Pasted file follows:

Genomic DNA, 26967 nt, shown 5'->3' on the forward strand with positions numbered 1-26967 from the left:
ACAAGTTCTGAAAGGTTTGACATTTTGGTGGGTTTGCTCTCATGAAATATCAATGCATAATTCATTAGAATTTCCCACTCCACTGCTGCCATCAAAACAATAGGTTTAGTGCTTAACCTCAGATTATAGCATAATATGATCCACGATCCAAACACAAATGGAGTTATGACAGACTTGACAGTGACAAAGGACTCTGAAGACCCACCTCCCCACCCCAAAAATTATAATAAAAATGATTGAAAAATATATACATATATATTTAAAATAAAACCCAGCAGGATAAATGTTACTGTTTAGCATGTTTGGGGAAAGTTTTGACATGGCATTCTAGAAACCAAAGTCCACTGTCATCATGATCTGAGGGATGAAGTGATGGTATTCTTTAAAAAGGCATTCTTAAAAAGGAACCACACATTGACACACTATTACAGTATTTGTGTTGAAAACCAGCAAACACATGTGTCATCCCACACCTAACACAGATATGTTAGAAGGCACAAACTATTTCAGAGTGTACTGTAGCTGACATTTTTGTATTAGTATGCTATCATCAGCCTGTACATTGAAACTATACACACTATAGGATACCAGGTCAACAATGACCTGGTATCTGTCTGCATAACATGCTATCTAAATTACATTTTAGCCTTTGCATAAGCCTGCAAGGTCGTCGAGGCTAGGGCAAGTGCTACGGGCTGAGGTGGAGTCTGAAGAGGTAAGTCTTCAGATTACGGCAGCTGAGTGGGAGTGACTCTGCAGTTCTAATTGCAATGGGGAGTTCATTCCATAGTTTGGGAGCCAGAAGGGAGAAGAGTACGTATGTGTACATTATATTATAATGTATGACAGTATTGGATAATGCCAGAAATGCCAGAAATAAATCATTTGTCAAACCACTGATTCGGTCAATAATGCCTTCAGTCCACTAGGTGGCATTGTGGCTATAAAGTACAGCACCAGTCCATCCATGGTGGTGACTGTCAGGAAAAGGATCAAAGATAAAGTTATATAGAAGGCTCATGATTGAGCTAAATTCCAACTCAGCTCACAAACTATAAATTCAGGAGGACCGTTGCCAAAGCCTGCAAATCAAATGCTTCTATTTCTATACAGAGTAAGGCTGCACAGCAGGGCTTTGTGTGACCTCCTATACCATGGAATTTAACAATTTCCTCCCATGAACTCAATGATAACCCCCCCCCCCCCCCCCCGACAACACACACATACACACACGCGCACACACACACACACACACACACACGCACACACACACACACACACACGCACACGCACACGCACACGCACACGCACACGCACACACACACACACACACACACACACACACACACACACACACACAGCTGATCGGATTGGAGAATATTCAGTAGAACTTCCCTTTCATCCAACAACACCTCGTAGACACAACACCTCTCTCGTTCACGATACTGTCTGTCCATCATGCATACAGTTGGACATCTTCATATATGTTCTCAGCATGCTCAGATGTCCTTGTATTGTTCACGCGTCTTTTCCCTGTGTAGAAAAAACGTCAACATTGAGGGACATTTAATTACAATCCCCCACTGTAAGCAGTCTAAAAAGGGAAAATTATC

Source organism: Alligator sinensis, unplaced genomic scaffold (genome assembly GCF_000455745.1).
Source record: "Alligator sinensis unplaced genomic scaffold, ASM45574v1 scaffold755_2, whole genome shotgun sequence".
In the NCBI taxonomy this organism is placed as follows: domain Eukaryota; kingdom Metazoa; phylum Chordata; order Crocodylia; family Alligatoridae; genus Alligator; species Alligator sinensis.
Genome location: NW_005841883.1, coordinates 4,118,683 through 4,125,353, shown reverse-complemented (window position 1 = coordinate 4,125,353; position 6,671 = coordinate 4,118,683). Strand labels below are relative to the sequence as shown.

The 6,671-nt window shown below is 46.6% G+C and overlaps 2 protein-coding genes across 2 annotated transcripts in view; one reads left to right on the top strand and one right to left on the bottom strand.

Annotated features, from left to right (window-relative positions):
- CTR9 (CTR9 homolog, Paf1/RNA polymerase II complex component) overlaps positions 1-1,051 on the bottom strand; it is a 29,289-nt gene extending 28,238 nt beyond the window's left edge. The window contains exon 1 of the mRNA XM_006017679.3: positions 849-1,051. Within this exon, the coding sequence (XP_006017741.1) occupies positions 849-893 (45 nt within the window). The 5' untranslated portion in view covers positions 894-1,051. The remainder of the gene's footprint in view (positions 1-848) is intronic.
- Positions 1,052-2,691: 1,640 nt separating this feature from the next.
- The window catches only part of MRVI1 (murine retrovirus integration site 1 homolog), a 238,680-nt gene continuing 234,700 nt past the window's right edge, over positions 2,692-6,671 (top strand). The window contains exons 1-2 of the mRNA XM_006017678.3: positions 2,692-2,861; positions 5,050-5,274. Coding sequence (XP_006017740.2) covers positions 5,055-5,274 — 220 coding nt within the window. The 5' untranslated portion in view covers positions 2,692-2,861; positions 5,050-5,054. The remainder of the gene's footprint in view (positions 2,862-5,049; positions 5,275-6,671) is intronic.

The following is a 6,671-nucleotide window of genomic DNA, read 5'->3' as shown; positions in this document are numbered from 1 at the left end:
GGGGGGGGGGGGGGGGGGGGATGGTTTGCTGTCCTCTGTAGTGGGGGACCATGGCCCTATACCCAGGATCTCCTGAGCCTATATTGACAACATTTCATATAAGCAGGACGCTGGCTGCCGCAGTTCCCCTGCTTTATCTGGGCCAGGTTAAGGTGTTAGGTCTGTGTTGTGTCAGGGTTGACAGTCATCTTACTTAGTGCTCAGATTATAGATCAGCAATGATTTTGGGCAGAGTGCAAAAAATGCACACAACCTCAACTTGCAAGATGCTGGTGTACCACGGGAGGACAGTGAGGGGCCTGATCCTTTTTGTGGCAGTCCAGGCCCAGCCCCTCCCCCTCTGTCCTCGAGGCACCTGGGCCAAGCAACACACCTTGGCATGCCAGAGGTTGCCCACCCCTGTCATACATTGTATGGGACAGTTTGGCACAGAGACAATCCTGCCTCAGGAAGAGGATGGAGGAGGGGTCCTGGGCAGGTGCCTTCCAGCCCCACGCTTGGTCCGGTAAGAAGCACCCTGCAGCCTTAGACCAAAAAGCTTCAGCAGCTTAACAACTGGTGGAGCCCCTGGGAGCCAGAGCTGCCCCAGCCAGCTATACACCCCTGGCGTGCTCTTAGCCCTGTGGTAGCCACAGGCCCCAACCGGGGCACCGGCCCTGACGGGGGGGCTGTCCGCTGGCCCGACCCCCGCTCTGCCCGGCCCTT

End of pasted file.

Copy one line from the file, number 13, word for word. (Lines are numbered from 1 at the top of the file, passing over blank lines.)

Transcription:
GGGGGGGGGGGGGGGGGGGGATGGTTTGCTGTCCTCTGTAGTGGGGGACCATGGCCCTATACCCAGGATCTCCTGAGCCTATATTGACAACATTTCATATAAGCAGGACGCTGGCTGCCGCAGTTCCCCTGCTTTATCTGGGCCAGGTTAAGGTGTTAGGTCTGTGTTGTGTCAGGGTTGACAGTCATCTTACTTAGTGCTCAGATTATAGATCAGCAATGATTTTGGGCAGAGTGCAAAAAATGCACACAACCTCAACTTGCAAGATGCTGGTGTACCACGGGAGGACAGTGAGGGGCCTGATCCTTTTTGTGGCAGTCCAGGCCCAGCCCCTCCCCCTCTGTCCTCGAGGCACCTGGGCCAAGCAACACACCTTGGCATGCCAGAGGTTGCCCACCCCTGTCATACATTGTATGGGACAGTTTGGCACAGAGACAATCCTGCCTCAGGAAGAGGATGGAGGAGGGGTCCTGGGCAGGTGCCTTCCAGCCCCACGCTTGGTCCGGTAAGAAGCACCCTGCAGCCTTAGACCAAAAAGCTTCAGCAGCTTAACAACTGGTGGAGCCCCTGGGAGCCAGAGCTGCCCCAGCCAGCTATACACCCCTGGCGTGCTCTTAGCCCTGTGGTAGCCACAGGCCCCAACCGGGGCACCGGCCCTGACGGGGGGGCTGTCCGCTGGCCCGACCCCCGCTCTGCCCGGCCCTT